Thanks for your post earlier today and the invitation to engage on a series of policy matters. It’s great to be able to discuss the big issues with you in this exchange between LabourList and ConservativeHome. In the world of political blogs, we often gaze too intently at our own navels and forget that the real dividing lines are across the aisle.
I think those lines are particularly pertinent on the economy and our two parties’ approaches to dealing with the recession.
Labour’s proactive response – the £20 billion fiscal stimulus, quantitative easing, the VAT cut – has been widely applauded. Those policies, oft-derided by the Tories, have saved jobs and helped begin the process of rebooting the economy. Even the right wing press are beginning to admit that!
Just as importantly, those actions have also shown that, when people need their government most, it will act. This wasn’t big, meddling government; it was just good government, targeted government.
But as we know, these actions also do something worrying: they shift much of the pinch on our wallets to a point further down the line. That means, starting in 2011, public spending will have to be reduced, sharply and in a way that we are not accustomed to after years of prosperity under this government. So public sector net investment as a percentage of our national income will fall from 3% this year, to 1.25% by 2013.
As you point out, the line “Labour investment over Tory cuts” has troubled me for some time; it’s a line more suited to 2001, 2005 or even 2008.
But in 2009, it appears deliberately deceitful and doesn’t add value to the sort of politics I subscribe to. Whatever the Labour government has done to reduce the effects of the downturn today, it is clear that we will have to pay off our debts tomorrow.
A better response for a governing party would be to identify areas that seem extravagant during times of hardship – ID cards and Trident renewal are two examples that grate Labour supporters particularly – and ringfence critical and to my mind sacrosanct public services such as education, health, welfare and housing.
That’s my broad view of what Labour should do, and I believe it is something the Prime Minister will do, starting at conference if not before.
Next, you ask whether I agree that public spending cuts will be the main way in which we will return to a balanced budget.
Today, Britain has a budget deficit of nearly £100 billion. Our public sector net debt is at £798 billion compared with £641 billion a year ago. Things are not good.
But we continue to have a sound infrastructure for future growth and London remains of the world’s largest financial centre. I used to live in New York, and people there say “as long as this is a centre of global finance, America will do OK.” It’s the same here.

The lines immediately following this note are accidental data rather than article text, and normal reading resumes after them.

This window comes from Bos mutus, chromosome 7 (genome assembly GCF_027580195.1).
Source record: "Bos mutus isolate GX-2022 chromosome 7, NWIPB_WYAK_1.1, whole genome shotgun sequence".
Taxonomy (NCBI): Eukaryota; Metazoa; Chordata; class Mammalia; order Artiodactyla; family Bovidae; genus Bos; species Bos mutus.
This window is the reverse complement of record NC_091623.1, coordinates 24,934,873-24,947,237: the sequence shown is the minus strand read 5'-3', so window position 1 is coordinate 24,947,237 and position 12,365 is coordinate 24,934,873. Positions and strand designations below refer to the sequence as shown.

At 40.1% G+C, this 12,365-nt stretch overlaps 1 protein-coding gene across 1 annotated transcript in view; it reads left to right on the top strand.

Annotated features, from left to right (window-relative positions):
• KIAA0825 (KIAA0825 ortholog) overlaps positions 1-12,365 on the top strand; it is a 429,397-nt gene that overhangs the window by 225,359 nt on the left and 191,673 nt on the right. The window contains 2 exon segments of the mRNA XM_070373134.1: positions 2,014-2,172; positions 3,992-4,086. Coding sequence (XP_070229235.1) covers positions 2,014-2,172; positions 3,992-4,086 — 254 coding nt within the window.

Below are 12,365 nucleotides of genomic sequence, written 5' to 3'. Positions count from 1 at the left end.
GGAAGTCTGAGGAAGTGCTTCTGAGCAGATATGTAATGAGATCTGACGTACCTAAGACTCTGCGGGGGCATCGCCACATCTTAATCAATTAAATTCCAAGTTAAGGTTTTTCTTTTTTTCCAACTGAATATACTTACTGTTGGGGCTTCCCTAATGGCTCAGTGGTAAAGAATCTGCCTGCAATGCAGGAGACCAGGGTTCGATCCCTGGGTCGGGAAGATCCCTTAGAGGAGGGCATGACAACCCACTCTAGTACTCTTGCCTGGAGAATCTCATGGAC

But we have to remember the real reason our economy is so important. It is not to create wealth for wealth’s sake; it is for the benefit of the people.
So government investments in green jobs and in skills are preparing us for that economic tussle with the emerging economies that will surely follow shortly after the imminent upturn.
Because of those things, I do not share your concerns that spending cuts are the be-all-and-end-all, or even the only part of the answer, and I do not share your concerns about brain drain, at least not yet. Our economy will recover and renewed investment will be possible after a period of recovery. Because of our georgraphy, history and dynamic culture, Britain will always be strong.
That said, you have to remember that I’m a socialist, and I believe in sharing wealth amongst all those who contributed to its creation, including teachers, nurses and cleaners.
So I would favour a small increase on corporations tax to help pay for the training and infrastructure investments, and I would also support bringing the inheritance tax threshold down to £250,000.
I would also like to see – in the longer term – the decriminalisation of soft drugs and prostitution – subject to regulation that will improve education and health measures on those tricky issues, and with a tax levied accordingly.
Second, I do not favour across the board cuts. Not at all.
I do not approve of sending 50% of young people to university. It’s a utopian ideal, but the government should remember that we need vocational training as much as academic training. When we are re-growing our economy, we will need plumbers and mechanics and builders more than ever.
So I would like to see more investment in early years learning and I would like to see the current upside-down pyramid of educational investment – with more money going to universities than early years – turned on its head.
And please, please don’t get me started on the Tory pledges on Inheritance Tax!
Finally, your notion that the political classes should share in the pain is quite right; our democracy will need to be realigned both in terms of parliamentary and voting reform and the cost of its provision.
But no, I do not want to see a reduction in the number of MPs. The MPs’ expenses crisis proves that we need more democracy, not less.
That said, if I were elected Prime Minister tomorrow, the first thing I would do would be to reduce my salary from £197,000 to the national average income of £27,000. I think Parliamentarians get enough of our money, don’t you?
Looking forward to your responses on these things.
PS – How do you set the tone for Conservatives in your comments sections? Should I cut loose the trolling on LabourList?